This is precisely the model employed by most of Latin America. The result? Almost everything published within the region is Open Access, with no article processing fees.
First Things First
In the open access era, peer-reviewed journals will just be peer-review service providers. Either journals will continue to perform this function, or their titles will migrate to other publishers (which could include university publishers) that will.
But before this can happen, open access itself must come first.
Plans by universities and research funders to pay the costs of Open Access Publishing (“Gold OA”) are premature. Funds are short; 80% of journals (including virtually all the top journals) are still subscription-based, tying up the potential funds to pay for Gold OA; the asking price for Gold OA is still high; and there is concern that paying to publish may inflate acceptance rates and lower quality standards. What is needed now is for universities and funders to mandate OA self-archiving (of authors’ final peer-reviewed drafts, immediately upon acceptance for publication) (“Green OA”). That will provide immediate OA; and if and when universal Green OA should go on to make subscriptions unsustainable (because users are satisfied with just the Green OA versions) that will in turn induce journals to cut costs (print edition, online edition, access-provision, archiving), downsize to just providing the service of peer review, and convert to the Gold OA cost-recovery model; meanwhile, the subscription cancellations will have released the funds to pay these residual service costs. The natural way to charge for the service of peer review then will be on a “no-fault basis,” with the author’s institution or funder paying for each round of refereeing, regardless of outcome (acceptance, revision/re-refereeing, or rejection). This will minimize cost while protecting against inflated acceptance rates and decline in quality standards.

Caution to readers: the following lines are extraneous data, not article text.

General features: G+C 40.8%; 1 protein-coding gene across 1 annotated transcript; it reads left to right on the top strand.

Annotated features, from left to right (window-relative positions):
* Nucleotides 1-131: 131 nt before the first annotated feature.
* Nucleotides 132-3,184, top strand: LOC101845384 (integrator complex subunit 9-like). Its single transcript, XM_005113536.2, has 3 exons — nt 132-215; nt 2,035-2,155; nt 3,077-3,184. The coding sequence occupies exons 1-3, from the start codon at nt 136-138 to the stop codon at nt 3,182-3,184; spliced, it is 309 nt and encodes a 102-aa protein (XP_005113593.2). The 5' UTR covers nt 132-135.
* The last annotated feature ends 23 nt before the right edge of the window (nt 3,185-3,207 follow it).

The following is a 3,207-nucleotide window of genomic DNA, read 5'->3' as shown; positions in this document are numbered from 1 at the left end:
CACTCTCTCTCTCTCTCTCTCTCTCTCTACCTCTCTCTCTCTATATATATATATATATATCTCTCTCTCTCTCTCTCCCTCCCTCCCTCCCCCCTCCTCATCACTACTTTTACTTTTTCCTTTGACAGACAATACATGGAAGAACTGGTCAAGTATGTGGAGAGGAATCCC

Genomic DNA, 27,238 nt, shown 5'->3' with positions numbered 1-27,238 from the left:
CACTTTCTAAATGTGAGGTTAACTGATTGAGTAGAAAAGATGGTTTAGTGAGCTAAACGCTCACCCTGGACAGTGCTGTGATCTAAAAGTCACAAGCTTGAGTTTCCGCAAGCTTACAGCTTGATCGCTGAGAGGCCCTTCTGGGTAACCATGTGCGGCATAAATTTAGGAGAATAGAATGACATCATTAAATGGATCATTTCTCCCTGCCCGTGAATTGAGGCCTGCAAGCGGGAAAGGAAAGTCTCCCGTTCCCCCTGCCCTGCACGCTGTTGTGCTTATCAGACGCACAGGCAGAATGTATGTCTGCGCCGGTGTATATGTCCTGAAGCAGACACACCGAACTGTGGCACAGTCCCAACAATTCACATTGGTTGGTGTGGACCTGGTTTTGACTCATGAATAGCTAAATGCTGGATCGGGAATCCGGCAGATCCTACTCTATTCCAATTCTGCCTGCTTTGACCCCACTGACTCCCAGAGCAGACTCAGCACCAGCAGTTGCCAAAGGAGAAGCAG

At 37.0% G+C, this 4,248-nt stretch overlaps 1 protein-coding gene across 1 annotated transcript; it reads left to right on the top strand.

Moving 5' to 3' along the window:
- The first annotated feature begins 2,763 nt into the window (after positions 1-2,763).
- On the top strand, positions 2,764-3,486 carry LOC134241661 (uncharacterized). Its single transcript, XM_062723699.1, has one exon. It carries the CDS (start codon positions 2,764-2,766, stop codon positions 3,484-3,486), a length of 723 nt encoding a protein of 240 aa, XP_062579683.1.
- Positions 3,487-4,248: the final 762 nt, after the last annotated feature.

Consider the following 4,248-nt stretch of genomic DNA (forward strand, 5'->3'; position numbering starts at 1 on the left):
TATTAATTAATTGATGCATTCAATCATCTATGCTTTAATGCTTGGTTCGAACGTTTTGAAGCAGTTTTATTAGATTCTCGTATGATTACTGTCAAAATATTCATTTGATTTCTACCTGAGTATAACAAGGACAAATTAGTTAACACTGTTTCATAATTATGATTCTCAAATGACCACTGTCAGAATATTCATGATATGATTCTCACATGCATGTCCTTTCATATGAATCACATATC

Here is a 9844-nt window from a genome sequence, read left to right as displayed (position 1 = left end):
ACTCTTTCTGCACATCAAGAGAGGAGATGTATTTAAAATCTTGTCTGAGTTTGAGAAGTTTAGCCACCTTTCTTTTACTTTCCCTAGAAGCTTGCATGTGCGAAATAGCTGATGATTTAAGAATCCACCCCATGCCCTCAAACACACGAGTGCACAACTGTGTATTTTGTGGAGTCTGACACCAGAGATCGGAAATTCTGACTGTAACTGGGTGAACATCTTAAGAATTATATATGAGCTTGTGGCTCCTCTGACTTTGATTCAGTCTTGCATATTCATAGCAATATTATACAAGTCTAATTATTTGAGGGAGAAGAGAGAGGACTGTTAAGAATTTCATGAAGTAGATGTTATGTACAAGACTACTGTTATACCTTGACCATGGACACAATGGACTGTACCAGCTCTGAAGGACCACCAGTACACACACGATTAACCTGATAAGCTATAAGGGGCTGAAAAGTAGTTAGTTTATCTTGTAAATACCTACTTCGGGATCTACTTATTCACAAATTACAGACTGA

(Monographs are another story, in some ways more complicated, in others simpler.)
Harnad, S. (1998) The invisible hand of peer review. Nature [online] (5 Nov. 1998)
_____ (2010) No-Fault Peer Review Charges: The Price of Selectivity Need Not Be Access Denied or Delayed. D-Lib Magazine 16 (7/8). http://eprints.ecs.soton.ac.uk/21348/
Universities can and should do this. They could ‘cash-in’ on their reputation and promote their own research priorities at the same time: e.g., University of Cambridge Journal of Science vs the Oxford University Journal of Philosophy